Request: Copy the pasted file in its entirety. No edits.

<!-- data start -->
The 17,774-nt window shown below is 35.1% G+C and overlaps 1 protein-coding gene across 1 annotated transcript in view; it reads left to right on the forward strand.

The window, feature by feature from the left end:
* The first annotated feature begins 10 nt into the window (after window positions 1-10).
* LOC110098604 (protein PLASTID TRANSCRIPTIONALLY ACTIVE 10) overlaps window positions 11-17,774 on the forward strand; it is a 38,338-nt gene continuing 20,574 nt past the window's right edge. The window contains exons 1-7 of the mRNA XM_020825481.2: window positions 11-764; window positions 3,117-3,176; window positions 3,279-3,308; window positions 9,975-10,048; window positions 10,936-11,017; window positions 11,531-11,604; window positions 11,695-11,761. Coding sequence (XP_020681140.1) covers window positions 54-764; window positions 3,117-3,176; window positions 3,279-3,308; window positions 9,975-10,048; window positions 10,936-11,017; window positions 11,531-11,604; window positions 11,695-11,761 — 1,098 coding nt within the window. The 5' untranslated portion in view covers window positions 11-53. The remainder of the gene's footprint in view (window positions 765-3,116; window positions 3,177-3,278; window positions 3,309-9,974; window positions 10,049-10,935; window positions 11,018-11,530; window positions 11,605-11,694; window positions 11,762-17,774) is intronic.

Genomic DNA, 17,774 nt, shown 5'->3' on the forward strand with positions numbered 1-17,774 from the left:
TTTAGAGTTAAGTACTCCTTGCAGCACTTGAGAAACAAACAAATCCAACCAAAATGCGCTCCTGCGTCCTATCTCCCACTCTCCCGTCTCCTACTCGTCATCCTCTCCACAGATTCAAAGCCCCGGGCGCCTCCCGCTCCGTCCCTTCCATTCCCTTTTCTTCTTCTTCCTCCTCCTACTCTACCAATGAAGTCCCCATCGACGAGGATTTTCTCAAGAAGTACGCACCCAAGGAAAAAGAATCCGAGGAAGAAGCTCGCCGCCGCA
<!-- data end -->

The 17,774-nt window shown below is 35.1% G+C and overlaps 1 protein-coding gene across 1 annotated transcript in view; it reads left to right on the forward strand.

The window, feature by feature from the left end:
* The first annotated feature begins 10 nt into the window (after window positions 1-10).
* LOC110098604 (protein PLASTID TRANSCRIPTIONALLY ACTIVE 10) overlaps window positions 11-17,774 on the forward strand; it is a 38,338-nt gene continuing 20,574 nt past the window's right edge. The window contains exons 1-7 of the mRNA XM_020825481.2: window positions 11-764; window positions 3,117-3,176; window positions 3,279-3,308; window positions 9,975-10,048; window positions 10,936-11,017; window positions 11,531-11,604; window positions 11,695-11,761. Coding sequence (XP_020681140.1) covers window positions 54-764; window positions 3,117-3,176; window positions 3,279-3,308; window positions 9,975-10,048; window positions 10,936-11,017; window positions 11,531-11,604; window positions 11,695-11,761 — 1,098 coding nt within the window. The 5' untranslated portion in view covers window positions 11-53. The remainder of the gene's footprint in view (window positions 765-3,116; window positions 3,177-3,278; window positions 3,309-9,974; window positions 10,049-10,935; window positions 11,018-11,530; window positions 11,605-11,694; window positions 11,762-17,774) is intronic.

Genomic DNA, 17,774 nt, shown 5'->3' on the forward strand with positions numbered 1-17,774 from the left:
TTTAGAGTTAAGTACTCCTTGCAGCACTTGAGAAACAAACAAATCCAACCAAAATGCGCTCCTGCGTCCTATCTCCCACTCTCCCGTCTCCTACTCGTCATCCTCTCCACAGATTCAAAGCCCCGGGCGCCTCCCGCTCCGTCCCTTCCATTCCCTTTTCTTCTTCTTCCTCCTCCTACTCTACCAATGAAGTCCCCATCGACGAGGATTTTCTCAAGAAGTACGCACCCAAGGAAAAAGAATCCGAGGAAGAAGCTCGCCGCCGCA